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US Marine Corps misses target, finds and bombs Nemo

It's beginning to look like General Ripper exceeded his authority

Internet Security Threat Report 2014

A mishandled exercise is being blamed for four bombs – two inert, and two explosive but unarmed – being ditched On Australia's World-Heritage-listed Great Barrier Reef.

Two American Harrier fighter-bombers lifted off from the USS Bonhomme Richard as part of Exercise Talisman Sabre, carrying 500-pound bombs. Their target was a practise range on Townshend Island, north of Rockhampton.

However, on approach to the target range, the pilots were advised that it wasn't safe to proceed. Commander William Marks of the Seventh Fleet told Australian radio that there were “civilian boats nearby”, so the Harriers were ordered to go around. According to NBC, the aircraft made “several” approaches before they began to run low on fuel.

Commander Marks said the decision was then made to “conduct an emergency jettison”, and that the pilots' priority was to “get to a place where they would have the least impact”.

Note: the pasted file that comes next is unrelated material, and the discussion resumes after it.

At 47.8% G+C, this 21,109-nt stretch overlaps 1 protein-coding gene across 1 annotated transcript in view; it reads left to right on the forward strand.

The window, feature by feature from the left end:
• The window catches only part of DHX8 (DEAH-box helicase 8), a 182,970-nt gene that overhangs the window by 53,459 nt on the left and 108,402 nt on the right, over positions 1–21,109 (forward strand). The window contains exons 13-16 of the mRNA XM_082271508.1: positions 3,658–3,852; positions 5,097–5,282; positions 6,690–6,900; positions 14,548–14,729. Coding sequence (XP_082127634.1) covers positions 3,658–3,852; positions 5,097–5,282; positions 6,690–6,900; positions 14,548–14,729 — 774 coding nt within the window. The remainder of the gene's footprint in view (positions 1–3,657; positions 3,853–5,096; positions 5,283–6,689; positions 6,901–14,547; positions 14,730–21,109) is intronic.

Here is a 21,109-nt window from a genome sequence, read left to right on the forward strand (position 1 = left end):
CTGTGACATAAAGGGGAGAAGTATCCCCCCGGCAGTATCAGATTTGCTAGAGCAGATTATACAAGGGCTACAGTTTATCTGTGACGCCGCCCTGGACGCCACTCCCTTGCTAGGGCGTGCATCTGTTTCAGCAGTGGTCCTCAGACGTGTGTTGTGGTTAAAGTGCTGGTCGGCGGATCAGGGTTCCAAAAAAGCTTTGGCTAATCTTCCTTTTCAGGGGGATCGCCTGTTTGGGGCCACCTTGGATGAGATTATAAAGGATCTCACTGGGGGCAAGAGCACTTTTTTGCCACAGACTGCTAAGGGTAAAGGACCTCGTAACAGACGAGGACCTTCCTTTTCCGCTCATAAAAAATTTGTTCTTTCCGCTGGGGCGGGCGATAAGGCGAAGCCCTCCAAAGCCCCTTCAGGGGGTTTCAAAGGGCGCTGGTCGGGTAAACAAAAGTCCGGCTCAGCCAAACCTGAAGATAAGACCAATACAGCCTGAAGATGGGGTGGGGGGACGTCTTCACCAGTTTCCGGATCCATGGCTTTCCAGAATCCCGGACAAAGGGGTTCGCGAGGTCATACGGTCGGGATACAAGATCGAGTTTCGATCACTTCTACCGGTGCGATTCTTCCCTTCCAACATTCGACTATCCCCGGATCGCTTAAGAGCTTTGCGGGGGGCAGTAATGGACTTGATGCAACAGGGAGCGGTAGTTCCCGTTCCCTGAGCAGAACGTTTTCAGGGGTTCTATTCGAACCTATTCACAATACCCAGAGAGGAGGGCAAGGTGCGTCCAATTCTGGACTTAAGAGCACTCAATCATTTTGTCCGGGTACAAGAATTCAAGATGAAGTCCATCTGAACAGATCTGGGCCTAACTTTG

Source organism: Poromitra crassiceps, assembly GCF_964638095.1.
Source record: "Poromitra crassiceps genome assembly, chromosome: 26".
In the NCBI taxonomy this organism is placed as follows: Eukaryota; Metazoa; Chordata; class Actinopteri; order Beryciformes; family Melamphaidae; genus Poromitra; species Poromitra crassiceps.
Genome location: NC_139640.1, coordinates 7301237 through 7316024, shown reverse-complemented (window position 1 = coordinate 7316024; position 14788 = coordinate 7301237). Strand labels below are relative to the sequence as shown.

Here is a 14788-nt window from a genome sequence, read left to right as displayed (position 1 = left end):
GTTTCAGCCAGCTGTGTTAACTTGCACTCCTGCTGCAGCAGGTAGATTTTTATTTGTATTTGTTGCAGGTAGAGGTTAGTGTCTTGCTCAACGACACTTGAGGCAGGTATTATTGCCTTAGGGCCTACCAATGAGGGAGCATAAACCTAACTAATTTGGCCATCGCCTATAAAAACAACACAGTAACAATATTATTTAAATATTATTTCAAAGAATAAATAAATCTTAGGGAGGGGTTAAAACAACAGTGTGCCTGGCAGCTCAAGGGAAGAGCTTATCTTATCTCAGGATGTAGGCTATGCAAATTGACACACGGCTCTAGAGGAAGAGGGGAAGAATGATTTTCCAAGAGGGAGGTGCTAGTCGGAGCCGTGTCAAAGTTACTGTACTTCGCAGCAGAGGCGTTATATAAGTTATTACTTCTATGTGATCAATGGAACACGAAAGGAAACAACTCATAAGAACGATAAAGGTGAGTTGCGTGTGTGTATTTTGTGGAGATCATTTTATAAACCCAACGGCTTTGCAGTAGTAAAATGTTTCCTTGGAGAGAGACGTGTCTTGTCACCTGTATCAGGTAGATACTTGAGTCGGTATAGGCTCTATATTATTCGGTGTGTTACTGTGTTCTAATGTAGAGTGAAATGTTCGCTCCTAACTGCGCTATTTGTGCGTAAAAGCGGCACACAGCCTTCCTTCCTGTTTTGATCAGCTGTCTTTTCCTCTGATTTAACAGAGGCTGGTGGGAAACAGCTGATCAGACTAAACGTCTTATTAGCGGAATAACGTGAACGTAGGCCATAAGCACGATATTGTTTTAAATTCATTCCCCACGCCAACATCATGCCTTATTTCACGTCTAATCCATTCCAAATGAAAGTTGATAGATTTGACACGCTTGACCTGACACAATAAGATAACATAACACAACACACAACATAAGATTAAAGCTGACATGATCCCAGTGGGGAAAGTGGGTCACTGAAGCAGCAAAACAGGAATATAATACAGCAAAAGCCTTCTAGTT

The bombs – two inert BDU 45 practise bombs, and two unarmed high-explosive GBU 12s laser-guided bombs – are now lying in a channel described as 50-60 metres deep and “not a hazard”, while the US Navy works out how to recover them without also messing up the piscatorial paradise that is the Great Barrier Reef.

The bombs' location is described as being around 16 nautical miles south of Bell Cay in the Great Barrier Reef. The Great Barrier Reef Marine Park Authority says it currently deems the bombs as "low risk". ®

Internet Security Threat Report 2014

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